Stamper requested a new design for a logo and tasked artist Steve Mayles with creating it. But when Bayliss first saw this design, he had concerns.

"I remember walking through the offices one day and saw what Steve was up to, and joked that it just looked like some kind of 'infant toy' because of the simplistic graphics and colours," he tells Time Extension. "Steve had created an 'R' out of what looked like 3 blobs of paint, in primary colours - similar to the 3DO logo.

"Now there was nothing 'wrong' with Steve's work, but I was concerned that the 3 colour, 3 shapes 'fad' was going to soon go out of fashion and would date our games horribly. Also, I was a little worried that the logo would just become buried within a pile of different coloured blobs for every other video game company that made the same decision to take that approach. Funnily enough, I look back now and there wasn't really that many of them anyway - but for some reason, I had a pet hate for this ‘gimmick’ and Tim noticed how passionate I was about it."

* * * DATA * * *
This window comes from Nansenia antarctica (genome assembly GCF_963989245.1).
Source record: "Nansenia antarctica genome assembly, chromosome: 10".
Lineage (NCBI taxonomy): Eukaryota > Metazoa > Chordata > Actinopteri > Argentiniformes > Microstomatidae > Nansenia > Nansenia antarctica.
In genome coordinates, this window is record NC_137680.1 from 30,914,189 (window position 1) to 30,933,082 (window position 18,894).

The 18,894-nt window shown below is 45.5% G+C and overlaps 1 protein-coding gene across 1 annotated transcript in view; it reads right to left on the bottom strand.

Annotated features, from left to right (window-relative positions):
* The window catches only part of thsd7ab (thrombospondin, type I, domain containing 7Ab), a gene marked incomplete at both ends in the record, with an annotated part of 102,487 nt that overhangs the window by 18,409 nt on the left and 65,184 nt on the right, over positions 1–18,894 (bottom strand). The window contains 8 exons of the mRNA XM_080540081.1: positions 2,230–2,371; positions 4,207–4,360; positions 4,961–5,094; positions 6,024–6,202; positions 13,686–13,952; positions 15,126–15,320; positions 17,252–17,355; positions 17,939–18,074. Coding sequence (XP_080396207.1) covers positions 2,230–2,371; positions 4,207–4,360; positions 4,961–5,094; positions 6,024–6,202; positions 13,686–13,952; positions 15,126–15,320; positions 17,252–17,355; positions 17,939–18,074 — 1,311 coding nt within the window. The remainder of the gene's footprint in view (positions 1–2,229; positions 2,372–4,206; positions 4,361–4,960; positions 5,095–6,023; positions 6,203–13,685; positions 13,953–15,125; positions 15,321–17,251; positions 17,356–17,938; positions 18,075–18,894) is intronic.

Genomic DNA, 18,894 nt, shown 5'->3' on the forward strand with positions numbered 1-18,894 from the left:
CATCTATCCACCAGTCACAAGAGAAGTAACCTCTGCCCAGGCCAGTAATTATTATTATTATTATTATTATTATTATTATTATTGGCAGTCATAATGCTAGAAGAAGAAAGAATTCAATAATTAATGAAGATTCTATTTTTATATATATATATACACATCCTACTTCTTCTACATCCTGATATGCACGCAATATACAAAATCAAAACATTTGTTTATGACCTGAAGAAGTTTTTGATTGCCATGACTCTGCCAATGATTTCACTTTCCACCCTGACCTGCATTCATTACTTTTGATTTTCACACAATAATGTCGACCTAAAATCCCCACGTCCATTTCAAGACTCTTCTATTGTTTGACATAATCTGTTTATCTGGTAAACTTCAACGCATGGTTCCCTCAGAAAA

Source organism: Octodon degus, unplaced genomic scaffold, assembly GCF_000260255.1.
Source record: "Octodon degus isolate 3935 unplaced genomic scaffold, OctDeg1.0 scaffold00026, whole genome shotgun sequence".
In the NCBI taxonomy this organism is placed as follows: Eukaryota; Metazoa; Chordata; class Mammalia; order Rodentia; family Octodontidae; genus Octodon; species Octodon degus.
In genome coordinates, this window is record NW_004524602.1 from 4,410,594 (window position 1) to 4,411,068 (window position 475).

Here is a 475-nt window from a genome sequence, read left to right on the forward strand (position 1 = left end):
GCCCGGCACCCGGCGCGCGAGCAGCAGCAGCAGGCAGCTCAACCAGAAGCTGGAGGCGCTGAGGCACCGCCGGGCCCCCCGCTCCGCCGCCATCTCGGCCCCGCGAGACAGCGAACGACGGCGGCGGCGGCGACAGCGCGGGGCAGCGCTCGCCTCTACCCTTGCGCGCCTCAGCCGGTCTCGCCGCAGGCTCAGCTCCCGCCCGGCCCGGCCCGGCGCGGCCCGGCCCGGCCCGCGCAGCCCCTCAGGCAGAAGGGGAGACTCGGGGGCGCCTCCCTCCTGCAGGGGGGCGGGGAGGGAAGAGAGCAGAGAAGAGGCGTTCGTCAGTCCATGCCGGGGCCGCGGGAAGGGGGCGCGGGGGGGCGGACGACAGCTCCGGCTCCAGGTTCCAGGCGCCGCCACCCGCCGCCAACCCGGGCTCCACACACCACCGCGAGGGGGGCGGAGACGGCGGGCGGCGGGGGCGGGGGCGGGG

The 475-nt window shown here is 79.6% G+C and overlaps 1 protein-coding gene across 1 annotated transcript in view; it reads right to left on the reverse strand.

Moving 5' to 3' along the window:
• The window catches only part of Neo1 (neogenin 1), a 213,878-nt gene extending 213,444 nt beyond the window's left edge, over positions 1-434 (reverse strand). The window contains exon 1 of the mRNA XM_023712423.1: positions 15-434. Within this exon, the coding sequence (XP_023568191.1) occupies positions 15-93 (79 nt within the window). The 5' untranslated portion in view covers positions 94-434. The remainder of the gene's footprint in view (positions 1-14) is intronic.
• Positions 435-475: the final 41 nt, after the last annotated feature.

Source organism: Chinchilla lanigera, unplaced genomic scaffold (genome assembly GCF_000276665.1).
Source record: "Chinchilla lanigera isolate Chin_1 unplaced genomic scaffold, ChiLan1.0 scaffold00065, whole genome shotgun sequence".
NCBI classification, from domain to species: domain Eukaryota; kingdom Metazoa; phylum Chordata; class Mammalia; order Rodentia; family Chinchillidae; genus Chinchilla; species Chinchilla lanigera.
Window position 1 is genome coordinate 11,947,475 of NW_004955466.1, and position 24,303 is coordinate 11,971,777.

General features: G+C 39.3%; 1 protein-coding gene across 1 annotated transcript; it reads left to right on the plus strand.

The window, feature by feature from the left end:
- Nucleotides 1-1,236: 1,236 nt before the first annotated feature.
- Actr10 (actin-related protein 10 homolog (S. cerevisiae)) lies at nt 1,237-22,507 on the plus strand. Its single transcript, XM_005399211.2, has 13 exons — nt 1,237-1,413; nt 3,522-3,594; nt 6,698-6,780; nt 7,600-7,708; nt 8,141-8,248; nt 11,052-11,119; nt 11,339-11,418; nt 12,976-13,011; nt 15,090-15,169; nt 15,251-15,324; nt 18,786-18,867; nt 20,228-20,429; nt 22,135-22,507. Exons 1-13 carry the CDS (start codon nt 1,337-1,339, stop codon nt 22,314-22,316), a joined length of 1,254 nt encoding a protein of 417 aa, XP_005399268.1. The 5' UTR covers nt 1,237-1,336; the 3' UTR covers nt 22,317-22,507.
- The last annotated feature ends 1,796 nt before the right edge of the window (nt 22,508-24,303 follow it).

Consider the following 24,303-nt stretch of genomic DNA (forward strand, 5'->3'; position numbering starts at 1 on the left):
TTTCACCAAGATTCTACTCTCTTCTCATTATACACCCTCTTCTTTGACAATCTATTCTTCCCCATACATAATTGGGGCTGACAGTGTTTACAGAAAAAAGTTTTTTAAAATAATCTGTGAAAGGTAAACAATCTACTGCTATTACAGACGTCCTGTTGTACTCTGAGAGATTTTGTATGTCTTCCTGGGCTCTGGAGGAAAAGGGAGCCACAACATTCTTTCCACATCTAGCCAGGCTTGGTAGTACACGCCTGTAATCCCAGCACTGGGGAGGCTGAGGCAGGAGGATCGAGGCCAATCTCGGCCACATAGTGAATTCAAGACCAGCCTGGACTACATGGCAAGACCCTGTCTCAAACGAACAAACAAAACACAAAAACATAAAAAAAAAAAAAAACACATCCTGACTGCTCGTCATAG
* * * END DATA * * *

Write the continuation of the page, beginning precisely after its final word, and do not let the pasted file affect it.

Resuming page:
After a slight telling-off for vocally criticizing Mayles' work, Bayliss was given an opportunity to have his own shot at the logo to let him prove he could do better and immediately, he had some ideas.

Rare Designs on the Future Logo
One of the earlier Rare logos featuring the tagline "Designs on the future" — Image: Rare

"We were always rewarded with the promise of a trip to CES or whatever big show our games were launched at after development, and it was nice to have some kind of badge on our suits.